UK bookmaker William Hill took a major profit hit in the first half of 2019 due to retail gaming declines, UK online struggles and US sports betting expansion.
On Friday, Hills reported that its revenue in the six months ending June 30 was up 1% to £811.7m while its adjusted operating profit fell by one-third to £76.2m and its pre-tax profits were down 47% to £50.8m. In non-adjusted terms, Hills actually lost £63.5m before tax.
Hills blamed the declines on the stake reduction on the fixed-odds betting terminals in its UK betting shops, the preparations for closing hundreds of shops as result of that stake reduction, as well as the rising costs of expanding its US operations into states that have legalized sports betting.
Hills CEO Philip Bowcock said the company was “making good progress” on its five-year strategy, which sounds like one of those five-year plans the Soviets used to roll out to make everyone forget about how bad things were at present. Investors appear to have bought it and merrily whistled past the graveyard, pushing Hills’ share price up 6.3% by the close of Friday’s trading.
Hills’ online revenue was up 14% to £367.3m, largely on the strength of its acquisition of European operator MRG (formerly Mr Green). While international online revenue was up by two-thirds to £122.4m, Hills’ UK online numbers were down 1% to £244.9m.
UK online betting turnover was down 5% in H1, which pushed overall online betting revenue down 7% to £152.4m, but gaming saved the day, rising 37% to £215m. That wasn’t enough to offset the rising cost of doing online business in the UK, which pushed the segment’s operating profit down 9% to £54.3m.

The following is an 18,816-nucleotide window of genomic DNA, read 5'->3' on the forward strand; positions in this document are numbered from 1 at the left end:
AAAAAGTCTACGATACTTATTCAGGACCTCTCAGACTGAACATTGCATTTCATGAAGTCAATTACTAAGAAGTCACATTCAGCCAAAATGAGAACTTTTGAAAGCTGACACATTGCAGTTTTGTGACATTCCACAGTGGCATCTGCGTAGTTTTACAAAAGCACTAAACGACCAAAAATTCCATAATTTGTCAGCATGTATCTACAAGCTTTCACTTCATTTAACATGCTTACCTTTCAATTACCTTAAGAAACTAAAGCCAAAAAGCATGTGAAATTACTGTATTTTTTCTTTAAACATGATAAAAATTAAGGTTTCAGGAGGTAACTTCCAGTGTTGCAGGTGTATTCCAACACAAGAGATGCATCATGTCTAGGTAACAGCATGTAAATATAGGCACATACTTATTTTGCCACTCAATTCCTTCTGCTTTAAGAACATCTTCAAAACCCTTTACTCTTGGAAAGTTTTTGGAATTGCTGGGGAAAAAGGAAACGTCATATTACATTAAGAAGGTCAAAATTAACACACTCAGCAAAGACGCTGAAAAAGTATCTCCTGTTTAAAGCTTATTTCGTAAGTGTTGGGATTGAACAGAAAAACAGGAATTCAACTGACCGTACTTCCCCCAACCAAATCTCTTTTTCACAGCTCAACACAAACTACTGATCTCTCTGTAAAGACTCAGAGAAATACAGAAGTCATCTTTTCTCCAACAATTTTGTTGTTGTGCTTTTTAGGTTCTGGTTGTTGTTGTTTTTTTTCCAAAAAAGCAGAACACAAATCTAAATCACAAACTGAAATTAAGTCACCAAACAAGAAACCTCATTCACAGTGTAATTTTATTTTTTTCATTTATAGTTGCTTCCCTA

The UK customer stats were even more alarming, as unique active customers were down 11% and new account sign-ups fell 9%. The UK stats only managed to be as not awful as they might have been due to average revenue per user rising 8%.
Hills’ retail revenue was down 12% to £391.5m and operating profit slid 43% to £42.7m. Gaming revenue fell by one-quarter to £186m, more than offsetting betting’s 4% rise to £205.4m. Hills says it’s sticking to its plan to close 700 betting shops, most of which the company says will be gone by Q4, and that there are no plans to increase that number.
For reporting purposes, Hills now splits its William Hill US division in two: US Existing (aka Nevada) and US Expansion (everywhere else). Existing revenue was up 4% to £38.4m despite reduced margins, as betting stakes shot up 23% year-on-year.
Expansion revenue was only £900k in H1 2018, compared with £14.5m in the first half of 2019. Hills is now operational in eight US states and claims to have captured a market-leading 27% of the nation’s regulated betting business. The Expansion segment handled over $500m in H1, about two-thirds of what it handled in Nevada.